And when they are having a "bad day" you can skip school and make it up on a "good day". HSing takes the pressure off to "keep up" with everyone else. Many Aspie kids also benefit from doing school year round. A little everyday works well. No need to upset a pattern or routine just because summer is here. My son has an awful time when his routine is disturbed.

As far as curriculum goes. I look for things that have few if any colors and pictures. I find they cause more distraction than anything else. My son is still young and the only curriculum I have bought so far is math. We use Math U See. I do not use the blocks that are sold with it because they distract him and his OCD kicks in overtime (Heavens forbid one of those silly blocks not line up perfectly: ) and I didn't get the DVD so he doesn't know what he is missing. I figure at some point I will have to introduce them but I am holding off. My older son uses Spelling Power (the orange book) and I will use that with Kyllian also (No colors or pictures, just words).

I have also learned not to be a stickler on the sequence of things. My son does everything the "wrong way". Any grade school teacher would freak if they saw how he writes his letters. My theory is...If I can read it I don't care how he writes it. Aspie kids do things in their own way. I have learned to embrace this and go with it. Life is alot easier that way.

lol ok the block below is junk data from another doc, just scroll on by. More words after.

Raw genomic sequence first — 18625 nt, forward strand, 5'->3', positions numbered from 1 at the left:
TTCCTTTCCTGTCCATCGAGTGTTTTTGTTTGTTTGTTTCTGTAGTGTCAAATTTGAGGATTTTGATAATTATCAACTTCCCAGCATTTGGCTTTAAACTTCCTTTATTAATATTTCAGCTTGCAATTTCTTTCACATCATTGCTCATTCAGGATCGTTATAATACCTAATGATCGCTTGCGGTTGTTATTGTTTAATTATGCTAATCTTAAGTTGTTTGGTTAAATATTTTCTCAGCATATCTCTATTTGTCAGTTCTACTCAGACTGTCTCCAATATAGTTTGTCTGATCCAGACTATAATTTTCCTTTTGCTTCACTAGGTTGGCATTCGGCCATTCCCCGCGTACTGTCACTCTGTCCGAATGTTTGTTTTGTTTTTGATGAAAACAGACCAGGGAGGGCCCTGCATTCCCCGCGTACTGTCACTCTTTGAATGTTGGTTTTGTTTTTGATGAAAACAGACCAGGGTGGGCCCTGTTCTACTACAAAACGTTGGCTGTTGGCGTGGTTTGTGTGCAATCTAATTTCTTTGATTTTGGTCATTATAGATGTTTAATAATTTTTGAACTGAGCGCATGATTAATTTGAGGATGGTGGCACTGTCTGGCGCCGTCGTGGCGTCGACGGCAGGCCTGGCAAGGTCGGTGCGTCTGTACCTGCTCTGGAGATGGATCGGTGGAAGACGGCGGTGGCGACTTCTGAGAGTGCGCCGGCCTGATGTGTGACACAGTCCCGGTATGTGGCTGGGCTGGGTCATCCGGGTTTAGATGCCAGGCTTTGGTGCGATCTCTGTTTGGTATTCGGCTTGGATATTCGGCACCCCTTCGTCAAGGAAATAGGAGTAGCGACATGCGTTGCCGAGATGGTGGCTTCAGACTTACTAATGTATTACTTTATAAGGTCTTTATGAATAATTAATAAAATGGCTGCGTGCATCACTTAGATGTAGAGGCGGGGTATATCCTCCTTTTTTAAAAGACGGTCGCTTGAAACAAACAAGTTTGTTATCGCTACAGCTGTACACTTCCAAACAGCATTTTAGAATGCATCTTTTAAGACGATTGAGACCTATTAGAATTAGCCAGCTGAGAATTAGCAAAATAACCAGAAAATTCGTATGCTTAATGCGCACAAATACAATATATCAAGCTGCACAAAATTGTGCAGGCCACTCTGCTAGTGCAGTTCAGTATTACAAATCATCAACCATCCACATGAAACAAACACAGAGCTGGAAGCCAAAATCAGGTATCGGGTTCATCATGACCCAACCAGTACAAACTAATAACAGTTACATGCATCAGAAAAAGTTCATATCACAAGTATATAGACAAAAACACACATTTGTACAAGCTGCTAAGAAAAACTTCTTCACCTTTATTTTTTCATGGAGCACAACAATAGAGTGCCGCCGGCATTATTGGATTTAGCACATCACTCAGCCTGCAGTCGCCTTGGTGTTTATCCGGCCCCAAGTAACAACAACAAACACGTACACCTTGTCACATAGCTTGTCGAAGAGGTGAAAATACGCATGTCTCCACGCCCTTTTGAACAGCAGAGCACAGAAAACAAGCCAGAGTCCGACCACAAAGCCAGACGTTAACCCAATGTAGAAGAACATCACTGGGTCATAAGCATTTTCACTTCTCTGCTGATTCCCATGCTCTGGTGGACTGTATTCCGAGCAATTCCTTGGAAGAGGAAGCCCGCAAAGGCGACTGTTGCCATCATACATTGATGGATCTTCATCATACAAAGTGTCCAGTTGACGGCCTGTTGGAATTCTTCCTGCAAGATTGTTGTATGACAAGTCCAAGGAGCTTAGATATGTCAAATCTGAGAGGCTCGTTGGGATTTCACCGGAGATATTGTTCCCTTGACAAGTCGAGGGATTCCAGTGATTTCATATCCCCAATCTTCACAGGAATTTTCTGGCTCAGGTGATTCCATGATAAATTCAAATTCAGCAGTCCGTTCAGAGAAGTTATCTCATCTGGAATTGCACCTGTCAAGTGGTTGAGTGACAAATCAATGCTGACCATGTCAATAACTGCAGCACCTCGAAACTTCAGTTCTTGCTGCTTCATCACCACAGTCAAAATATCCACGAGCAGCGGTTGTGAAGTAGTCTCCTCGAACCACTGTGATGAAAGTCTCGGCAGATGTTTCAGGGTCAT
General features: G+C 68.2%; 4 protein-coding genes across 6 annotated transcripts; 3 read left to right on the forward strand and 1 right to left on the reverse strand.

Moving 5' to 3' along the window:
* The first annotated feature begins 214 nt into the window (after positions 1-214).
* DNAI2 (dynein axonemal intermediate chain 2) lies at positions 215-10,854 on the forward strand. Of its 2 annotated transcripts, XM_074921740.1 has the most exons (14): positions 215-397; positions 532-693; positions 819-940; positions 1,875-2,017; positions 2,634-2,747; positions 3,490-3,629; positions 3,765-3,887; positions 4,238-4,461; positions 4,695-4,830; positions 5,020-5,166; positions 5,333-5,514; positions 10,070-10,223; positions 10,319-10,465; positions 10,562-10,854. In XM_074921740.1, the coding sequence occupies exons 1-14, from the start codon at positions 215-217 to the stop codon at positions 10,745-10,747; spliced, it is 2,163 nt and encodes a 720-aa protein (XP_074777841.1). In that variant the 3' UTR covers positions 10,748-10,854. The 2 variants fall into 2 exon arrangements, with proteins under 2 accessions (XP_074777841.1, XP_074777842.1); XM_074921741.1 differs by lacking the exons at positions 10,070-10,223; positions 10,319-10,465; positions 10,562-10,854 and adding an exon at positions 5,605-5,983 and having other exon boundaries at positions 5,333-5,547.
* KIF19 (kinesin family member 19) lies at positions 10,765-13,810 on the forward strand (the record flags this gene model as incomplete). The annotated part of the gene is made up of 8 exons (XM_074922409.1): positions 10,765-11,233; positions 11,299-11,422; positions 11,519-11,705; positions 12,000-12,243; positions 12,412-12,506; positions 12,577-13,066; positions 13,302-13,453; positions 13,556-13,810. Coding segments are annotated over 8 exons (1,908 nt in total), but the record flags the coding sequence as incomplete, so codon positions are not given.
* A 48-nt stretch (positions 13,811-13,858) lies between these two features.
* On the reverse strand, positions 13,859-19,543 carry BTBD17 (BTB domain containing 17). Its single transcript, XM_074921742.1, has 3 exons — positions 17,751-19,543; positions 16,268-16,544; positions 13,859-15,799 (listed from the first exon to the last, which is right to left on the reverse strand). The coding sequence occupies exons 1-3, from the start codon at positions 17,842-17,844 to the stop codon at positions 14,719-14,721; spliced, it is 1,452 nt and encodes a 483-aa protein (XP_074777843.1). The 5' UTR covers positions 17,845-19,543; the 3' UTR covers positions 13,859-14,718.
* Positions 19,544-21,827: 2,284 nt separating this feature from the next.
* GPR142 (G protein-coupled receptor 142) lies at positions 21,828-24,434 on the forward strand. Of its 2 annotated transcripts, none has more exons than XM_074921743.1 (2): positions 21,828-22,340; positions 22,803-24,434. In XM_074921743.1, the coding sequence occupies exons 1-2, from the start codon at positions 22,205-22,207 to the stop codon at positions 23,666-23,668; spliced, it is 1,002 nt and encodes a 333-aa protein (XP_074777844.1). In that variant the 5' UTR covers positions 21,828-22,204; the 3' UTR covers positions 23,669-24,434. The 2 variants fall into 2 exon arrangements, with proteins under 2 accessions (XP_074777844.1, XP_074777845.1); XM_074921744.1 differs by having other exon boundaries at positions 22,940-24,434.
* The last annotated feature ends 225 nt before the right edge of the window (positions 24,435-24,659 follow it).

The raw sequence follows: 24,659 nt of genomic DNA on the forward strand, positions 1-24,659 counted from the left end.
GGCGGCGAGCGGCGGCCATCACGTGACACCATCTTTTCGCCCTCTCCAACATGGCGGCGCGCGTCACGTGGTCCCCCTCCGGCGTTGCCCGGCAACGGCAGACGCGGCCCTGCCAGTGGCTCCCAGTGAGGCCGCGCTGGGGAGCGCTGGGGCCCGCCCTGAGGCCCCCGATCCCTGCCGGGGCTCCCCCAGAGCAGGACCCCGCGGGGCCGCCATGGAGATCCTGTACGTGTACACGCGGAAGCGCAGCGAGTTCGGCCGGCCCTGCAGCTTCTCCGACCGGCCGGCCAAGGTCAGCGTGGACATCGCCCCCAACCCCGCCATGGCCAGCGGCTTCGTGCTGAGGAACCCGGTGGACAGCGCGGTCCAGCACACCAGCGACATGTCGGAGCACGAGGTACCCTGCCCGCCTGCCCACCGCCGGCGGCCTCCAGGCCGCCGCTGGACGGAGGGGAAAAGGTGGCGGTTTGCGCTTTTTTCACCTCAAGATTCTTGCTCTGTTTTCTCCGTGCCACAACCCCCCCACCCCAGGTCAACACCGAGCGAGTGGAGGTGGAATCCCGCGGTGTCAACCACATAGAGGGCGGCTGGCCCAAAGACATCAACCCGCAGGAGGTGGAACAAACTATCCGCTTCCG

AM
post #4 of 25
My guy is 9, and has always been homeschooled. We do the opposite of what most people do. We totally unschool and dont impose much of a routine on him. We give him lots of space and tons of access to free time and materials of his obsession. There will be weeks when we barely see him except at meals, and then he will pop out, totally ready to engage in the family
post #5 of 25
The best article I've read so far having to do with Aspergers and homeschooling is by Anne E. Ohman and it called, I AM WHAT I AM Check it out. I think you will like it.

http://sandradodd.com/special/anne
post #6 of 25
I think another thing to get clear with yourself and her parents: what are your goals?